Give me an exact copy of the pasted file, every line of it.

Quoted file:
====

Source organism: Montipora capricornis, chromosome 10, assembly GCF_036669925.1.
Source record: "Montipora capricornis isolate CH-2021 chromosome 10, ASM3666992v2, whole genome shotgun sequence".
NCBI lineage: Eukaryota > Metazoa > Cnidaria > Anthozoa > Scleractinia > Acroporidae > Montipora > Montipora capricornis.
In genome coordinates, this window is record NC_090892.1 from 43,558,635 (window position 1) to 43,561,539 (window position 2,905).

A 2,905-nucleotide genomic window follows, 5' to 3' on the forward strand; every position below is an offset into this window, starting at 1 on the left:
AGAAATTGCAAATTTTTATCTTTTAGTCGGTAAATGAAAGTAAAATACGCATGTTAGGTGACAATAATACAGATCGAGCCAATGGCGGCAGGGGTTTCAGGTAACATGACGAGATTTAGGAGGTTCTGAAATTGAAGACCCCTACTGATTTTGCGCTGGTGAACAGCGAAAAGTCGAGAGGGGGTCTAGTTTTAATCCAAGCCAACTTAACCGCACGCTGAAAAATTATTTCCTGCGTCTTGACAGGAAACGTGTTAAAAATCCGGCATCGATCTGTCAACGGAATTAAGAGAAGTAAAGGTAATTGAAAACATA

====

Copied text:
Source organism: Montipora capricornis, chromosome 10, assembly GCF_036669925.1.
Source record: "Montipora capricornis isolate CH-2021 chromosome 10, ASM3666992v2, whole genome shotgun sequence".
NCBI lineage: Eukaryota > Metazoa > Cnidaria > Anthozoa > Scleractinia > Acroporidae > Montipora > Montipora capricornis.
In genome coordinates, this window is record NC_090892.1 from 43,558,635 (window position 1) to 43,561,539 (window position 2,905).

A 2,905-nucleotide genomic window follows, 5' to 3' on the forward strand; every position below is an offset into this window, starting at 1 on the left:
AGAAATTGCAAATTTTTATCTTTTAGTCGGTAAATGAAAGTAAAATACGCATGTTAGGTGACAATAATACAGATCGAGCCAATGGCGGCAGGGGTTTCAGGTAACATGACGAGATTTAGGAGGTTCTGAAATTGAAGACCCCTACTGATTTTGCGCTGGTGAACAGCGAAAAGTCGAGAGGGGGTCTAGTTTTAATCCAAGCCAACTTAACCGCACGCTGAAAAATTATTTCCTGCGTCTTGACAGGAAACGTGTTAAAAATCCGGCATCGATCTGTCAACGGAATTAAGAGAAGTAAAGGTAATTGAAAACATA